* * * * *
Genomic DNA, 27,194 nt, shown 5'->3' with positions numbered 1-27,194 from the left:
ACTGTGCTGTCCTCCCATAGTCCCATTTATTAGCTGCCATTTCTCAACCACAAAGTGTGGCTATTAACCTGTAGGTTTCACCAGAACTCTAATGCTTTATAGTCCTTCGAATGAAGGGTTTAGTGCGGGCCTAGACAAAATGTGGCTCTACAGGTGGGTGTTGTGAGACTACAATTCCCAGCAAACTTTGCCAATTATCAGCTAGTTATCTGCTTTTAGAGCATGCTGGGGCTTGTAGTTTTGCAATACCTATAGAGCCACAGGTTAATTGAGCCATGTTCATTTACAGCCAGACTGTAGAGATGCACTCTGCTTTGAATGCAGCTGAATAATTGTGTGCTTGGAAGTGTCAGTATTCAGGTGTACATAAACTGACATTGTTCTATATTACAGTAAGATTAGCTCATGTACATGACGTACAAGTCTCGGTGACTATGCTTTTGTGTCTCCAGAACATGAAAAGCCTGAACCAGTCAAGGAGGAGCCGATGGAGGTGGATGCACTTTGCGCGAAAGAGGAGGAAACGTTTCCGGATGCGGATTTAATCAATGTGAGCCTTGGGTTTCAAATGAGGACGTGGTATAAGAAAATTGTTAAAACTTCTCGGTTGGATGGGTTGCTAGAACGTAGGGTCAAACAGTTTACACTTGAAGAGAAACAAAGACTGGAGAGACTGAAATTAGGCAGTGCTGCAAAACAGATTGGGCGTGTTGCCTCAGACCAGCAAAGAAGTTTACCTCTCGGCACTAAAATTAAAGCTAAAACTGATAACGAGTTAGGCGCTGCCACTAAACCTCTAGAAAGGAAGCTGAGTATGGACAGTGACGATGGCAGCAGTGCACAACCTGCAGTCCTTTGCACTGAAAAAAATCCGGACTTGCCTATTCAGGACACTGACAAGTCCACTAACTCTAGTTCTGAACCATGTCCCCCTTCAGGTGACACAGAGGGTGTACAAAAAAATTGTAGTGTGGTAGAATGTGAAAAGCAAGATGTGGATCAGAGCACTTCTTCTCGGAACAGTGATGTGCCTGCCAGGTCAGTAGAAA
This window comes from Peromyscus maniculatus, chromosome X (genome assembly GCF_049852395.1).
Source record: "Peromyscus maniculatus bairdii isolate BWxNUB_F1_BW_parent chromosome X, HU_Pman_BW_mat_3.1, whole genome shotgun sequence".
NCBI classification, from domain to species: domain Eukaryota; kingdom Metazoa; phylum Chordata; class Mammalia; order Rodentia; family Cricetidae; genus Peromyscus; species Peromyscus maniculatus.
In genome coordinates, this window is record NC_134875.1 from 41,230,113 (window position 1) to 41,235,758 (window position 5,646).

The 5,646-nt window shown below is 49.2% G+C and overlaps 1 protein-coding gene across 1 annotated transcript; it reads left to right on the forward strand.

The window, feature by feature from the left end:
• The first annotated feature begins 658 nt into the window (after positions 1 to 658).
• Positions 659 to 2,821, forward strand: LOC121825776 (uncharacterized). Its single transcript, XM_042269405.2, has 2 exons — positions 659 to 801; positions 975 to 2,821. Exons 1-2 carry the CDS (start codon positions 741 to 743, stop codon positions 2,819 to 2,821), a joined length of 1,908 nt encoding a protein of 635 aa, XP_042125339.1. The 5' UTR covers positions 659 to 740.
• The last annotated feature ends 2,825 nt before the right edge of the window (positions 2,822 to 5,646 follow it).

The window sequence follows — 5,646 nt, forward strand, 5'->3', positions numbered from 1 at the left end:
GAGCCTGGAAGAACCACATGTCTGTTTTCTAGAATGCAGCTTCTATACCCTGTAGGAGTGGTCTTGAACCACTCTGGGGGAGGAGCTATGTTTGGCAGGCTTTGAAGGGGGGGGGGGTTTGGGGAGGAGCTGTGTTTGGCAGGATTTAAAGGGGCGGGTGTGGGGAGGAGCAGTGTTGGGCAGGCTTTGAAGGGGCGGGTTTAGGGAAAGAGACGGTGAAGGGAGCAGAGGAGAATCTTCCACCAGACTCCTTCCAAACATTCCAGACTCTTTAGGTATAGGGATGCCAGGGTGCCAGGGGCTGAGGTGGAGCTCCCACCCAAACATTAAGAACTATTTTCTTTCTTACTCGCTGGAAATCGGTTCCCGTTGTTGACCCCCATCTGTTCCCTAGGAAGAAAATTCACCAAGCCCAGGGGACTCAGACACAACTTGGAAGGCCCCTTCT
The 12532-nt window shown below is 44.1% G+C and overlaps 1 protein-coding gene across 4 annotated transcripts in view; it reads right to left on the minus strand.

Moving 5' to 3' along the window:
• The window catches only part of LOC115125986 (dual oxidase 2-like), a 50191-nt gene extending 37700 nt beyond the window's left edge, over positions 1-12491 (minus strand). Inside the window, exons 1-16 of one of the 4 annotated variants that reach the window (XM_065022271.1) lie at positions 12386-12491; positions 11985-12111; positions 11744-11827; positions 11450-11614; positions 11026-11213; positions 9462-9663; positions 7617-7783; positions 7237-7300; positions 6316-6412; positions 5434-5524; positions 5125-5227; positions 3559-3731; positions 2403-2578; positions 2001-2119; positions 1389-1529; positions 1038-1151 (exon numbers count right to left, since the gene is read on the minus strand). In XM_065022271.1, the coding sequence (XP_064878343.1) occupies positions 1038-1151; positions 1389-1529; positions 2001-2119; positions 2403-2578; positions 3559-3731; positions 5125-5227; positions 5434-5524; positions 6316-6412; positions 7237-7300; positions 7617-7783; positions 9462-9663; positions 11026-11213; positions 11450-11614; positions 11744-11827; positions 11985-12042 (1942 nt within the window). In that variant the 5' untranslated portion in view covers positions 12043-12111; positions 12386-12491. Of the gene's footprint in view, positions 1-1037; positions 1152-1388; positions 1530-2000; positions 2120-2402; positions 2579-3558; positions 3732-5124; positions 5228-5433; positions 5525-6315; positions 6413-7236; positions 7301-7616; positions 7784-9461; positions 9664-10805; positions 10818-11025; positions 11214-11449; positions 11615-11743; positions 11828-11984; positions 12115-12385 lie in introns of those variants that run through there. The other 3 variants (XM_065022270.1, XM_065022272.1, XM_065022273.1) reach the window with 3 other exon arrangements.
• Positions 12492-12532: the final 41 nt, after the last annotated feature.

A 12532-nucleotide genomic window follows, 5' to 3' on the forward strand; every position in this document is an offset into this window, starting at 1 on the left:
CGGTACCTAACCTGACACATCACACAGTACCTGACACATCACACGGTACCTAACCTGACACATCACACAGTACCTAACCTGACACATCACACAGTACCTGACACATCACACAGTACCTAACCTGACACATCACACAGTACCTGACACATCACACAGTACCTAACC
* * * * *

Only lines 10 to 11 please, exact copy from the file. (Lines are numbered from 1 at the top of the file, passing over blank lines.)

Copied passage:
• Positions 659 to 2,821, forward strand: LOC121825776 (uncharacterized). Its single transcript, XM_042269405.2, has 2 exons — positions 659 to 801; positions 975 to 2,821. Exons 1-2 carry the CDS (start codon positions 741 to 743, stop codon positions 2,819 to 2,821), a joined length of 1,908 nt encoding a protein of 635 aa, XP_042125339.1. The 5' UTR covers positions 659 to 740.
• The last annotated feature ends 2,825 nt before the right edge of the window (positions 2,822 to 5,646 follow it).